As the search for a new Dallas police chief enters its next phase, members of the coalition that pushed to defund the police were invited to participate in the interview process.

This week, Dallas City Manager T.C. Broadnax announced “top candidates” would be invited to come and interview to be the next chief of police, and that “organizations representing various community and stakeholder groups were invited …  to provide a representative” to sit on one of six interview panels.

Among these “organizations” are the Next Generation Action Network (NGAN) and the Dallas Community Police Oversight Coalition (DCPOC), both of which were involved in organizing the protests-turned-riots in Dallas this summer after the death of George Floyd in Minneapolis. Both are allied with the Texas Organizing Project, whose representatives demanded city council raid $200 million from the police budget this year to spend on other government projects.

NGAN is led by Dominique Alexander, a controversial activist with a history in Dallas city politics. He was involved in the hiring process of outgoing Dallas Police Chief Reneé Hall.

The citizen organization called Keep Dallas Safe, which was formed to fight against the cut to police overtime, was not invited to the interview panel and objected to Alexander’s continued involvement in the hiring process.

“Dominique and several of his followers were allowed to harass, threaten and disrupt our rally attendees and speakers,” KDS wrote, referencing their October rally.

Recently released survey results from the City of Dallas found most respondents trust the Dallas police, with 69 percent saying they want the next police chief to have a track record of “reducing crime and promoting community safety.” Fifty-eight percent said they want someone who “practices transparency and openness.”

Forty-four percent said they want someone who understands “the history of policing in the U.S., including racism and bias,” while just 27 percent want someone who “promotes diversity and gender equity in the workplace.”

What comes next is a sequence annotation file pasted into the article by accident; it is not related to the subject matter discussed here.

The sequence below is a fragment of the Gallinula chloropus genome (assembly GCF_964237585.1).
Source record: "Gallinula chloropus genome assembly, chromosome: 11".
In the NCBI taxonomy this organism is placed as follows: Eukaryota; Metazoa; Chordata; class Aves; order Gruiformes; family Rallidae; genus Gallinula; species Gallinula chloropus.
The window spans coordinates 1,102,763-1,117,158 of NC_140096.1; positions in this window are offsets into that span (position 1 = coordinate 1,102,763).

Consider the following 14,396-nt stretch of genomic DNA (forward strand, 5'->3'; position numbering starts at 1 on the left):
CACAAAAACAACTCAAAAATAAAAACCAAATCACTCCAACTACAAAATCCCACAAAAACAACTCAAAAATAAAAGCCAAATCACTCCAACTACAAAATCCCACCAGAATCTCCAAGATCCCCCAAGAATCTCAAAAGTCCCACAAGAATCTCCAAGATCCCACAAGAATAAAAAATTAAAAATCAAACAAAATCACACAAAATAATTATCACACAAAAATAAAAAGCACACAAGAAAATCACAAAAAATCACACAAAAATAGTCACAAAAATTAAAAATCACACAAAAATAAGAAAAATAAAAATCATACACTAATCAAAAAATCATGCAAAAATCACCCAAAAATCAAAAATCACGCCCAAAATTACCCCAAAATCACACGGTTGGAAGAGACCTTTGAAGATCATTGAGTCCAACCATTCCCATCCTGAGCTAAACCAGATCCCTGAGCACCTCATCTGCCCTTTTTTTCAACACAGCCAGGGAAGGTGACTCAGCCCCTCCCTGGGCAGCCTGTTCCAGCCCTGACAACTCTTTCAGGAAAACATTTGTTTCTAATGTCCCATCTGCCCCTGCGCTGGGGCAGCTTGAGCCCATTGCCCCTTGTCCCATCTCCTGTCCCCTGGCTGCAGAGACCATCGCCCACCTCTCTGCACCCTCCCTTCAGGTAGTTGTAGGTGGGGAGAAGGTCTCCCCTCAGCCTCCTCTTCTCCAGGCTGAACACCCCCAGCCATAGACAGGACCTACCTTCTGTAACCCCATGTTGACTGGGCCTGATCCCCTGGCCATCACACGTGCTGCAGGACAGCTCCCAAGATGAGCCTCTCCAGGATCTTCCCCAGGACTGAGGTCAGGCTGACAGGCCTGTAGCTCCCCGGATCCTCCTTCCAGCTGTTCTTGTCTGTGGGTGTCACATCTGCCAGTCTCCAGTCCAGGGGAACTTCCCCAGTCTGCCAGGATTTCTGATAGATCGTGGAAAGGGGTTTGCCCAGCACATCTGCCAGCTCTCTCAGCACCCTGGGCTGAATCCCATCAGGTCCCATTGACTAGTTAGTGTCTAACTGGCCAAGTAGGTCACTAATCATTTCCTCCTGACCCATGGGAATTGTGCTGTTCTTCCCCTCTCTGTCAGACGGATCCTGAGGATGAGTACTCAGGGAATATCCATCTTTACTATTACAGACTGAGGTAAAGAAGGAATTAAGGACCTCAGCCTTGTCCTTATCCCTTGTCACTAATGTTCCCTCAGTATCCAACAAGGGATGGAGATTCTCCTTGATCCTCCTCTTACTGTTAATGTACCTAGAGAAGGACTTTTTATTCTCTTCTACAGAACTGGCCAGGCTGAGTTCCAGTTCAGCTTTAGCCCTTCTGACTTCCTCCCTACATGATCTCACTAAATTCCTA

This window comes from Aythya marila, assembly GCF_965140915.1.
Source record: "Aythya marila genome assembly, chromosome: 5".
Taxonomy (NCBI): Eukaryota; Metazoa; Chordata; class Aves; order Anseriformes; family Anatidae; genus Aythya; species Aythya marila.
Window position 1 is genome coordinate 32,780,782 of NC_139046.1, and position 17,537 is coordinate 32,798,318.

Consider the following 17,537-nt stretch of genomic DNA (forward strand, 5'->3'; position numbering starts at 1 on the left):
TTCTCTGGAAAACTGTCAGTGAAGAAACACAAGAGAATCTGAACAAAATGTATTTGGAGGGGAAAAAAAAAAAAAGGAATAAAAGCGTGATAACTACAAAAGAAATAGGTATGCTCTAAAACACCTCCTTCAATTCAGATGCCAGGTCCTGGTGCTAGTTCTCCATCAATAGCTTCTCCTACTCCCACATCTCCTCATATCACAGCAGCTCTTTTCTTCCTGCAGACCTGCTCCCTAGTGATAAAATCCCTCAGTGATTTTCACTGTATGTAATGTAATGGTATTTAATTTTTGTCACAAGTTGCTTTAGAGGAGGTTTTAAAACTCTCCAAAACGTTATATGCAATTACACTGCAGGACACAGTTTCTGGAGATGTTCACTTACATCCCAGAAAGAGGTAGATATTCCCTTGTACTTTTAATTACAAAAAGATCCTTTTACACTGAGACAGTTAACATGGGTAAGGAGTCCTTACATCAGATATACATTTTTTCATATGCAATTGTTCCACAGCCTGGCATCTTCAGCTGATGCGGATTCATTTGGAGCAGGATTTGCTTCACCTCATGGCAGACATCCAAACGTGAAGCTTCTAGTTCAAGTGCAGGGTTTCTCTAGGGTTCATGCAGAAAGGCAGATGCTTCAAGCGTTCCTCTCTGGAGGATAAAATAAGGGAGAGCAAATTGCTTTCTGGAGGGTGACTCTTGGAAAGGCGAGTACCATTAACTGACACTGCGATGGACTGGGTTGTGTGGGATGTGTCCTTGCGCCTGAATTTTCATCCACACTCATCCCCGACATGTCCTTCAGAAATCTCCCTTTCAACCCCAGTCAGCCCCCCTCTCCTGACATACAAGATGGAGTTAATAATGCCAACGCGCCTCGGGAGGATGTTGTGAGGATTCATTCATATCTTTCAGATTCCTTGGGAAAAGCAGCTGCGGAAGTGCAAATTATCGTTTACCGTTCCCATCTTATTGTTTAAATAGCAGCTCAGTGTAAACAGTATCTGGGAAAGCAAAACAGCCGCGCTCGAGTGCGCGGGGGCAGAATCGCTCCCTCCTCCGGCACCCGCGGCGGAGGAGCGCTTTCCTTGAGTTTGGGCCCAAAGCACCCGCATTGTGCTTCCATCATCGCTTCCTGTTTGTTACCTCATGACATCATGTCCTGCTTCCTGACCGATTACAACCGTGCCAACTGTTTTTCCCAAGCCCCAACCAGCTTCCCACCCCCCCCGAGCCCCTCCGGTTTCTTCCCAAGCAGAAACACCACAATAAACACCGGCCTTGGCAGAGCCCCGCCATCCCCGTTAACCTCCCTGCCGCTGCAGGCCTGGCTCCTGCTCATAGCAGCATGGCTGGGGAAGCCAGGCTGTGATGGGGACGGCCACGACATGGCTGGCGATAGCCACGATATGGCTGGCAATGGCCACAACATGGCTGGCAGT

In September, Dallas City Council voted to cut $7 million from police overtime and tried to quell citizen objections by using most of it to move 95 police officers from desk work to the street. It failed as citizens still protested the move.

Since then, reports show Dallas is set to have its highest record of murders in 16 years. While citizens have been vocal about the problem and Gov. Greg Abbott has taken action, most of the city council was silent when asked what they intend to do about the crime spike.

Keep Dallas Safe has issued a call to action for citizens to run for Dallas City Council and is interviewing city council candidates on their own.

As we approach the 87th Legislative Session, citizens concerned about their local government not providing law and order may contact their state representative and state senator.

Dallas voters concerned about the hiring of the next chief of police may contact Mayor Johnson and the city council.

This article has been updated since publication. 

Robert Montoya

Born in Houston, Robert Montoya is an investigative reporter for Texas Scorecard. He believes transparency is the obligation of government.